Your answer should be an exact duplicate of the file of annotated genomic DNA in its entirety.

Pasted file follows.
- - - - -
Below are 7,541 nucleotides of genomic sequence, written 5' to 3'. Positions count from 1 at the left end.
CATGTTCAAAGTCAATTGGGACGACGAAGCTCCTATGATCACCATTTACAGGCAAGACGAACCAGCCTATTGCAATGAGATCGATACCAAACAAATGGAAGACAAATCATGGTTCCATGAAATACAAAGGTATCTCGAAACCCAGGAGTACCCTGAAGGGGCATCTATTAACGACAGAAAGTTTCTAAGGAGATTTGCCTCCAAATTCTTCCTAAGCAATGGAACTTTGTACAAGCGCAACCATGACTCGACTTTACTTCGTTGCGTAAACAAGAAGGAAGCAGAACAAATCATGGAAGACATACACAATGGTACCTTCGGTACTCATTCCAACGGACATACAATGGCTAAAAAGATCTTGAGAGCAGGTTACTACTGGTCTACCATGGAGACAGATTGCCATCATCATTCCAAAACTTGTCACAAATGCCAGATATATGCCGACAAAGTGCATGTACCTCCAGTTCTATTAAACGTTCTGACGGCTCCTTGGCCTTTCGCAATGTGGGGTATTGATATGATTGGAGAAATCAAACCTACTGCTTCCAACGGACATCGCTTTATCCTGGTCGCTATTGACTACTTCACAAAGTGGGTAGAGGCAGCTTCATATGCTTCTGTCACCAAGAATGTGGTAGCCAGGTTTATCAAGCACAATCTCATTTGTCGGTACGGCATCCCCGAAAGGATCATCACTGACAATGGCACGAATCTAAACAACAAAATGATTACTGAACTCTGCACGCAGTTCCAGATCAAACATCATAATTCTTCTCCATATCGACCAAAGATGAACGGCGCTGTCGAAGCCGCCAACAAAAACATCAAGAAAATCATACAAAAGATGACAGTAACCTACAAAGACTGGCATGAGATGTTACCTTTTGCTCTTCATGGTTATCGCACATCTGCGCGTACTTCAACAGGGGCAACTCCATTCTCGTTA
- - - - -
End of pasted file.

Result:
Below are 7,541 nucleotides of genomic sequence, written 5' to 3'. Positions count from 1 at the left end.
CATGTTCAAAGTCAATTGGGACGACGAAGCTCCTATGATCACCATTTACAGGCAAGACGAACCAGCCTATTGCAATGAGATCGATACCAAACAAATGGAAGACAAATCATGGTTCCATGAAATACAAAGGTATCTCGAAACCCAGGAGTACCCTGAAGGGGCATCTATTAACGACAGAAAGTTTCTAAGGAGATTTGCCTCCAAATTCTTCCTAAGCAATGGAACTTTGTACAAGCGCAACCATGACTCGACTTTACTTCGTTGCGTAAACAAGAAGGAAGCAGAACAAATCATGGAAGACATACACAATGGTACCTTCGGTACTCATTCCAACGGACATACAATGGCTAAAAAGATCTTGAGAGCAGGTTACTACTGGTCTACCATGGAGACAGATTGCCATCATCATTCCAAAACTTGTCACAAATGCCAGATATATGCCGACAAAGTGCATGTACCTCCAGTTCTATTAAACGTTCTGACGGCTCCTTGGCCTTTCGCAATGTGGGGTATTGATATGATTGGAGAAATCAAACCTACTGCTTCCAACGGACATCGCTTTATCCTGGTCGCTATTGACTACTTCACAAAGTGGGTAGAGGCAGCTTCATATGCTTCTGTCACCAAGAATGTGGTAGCCAGGTTTATCAAGCACAATCTCATTTGTCGGTACGGCATCCCCGAAAGGATCATCACTGACAATGGCACGAATCTAAACAACAAAATGATTACTGAACTCTGCACGCAGTTCCAGATCAAACATCATAATTCTTCTCCATATCGACCAAAGATGAACGGCGCTGTCGAAGCCGCCAACAAAAACATCAAGAAAATCATACAAAAGATGACAGTAACCTACAAAGACTGGCATGAGATGTTACCTTTTGCTCTTCATGGTTATCGCACATCTGCGCGTACTTCAACAGGGGCAACTCCATTCTCGTTA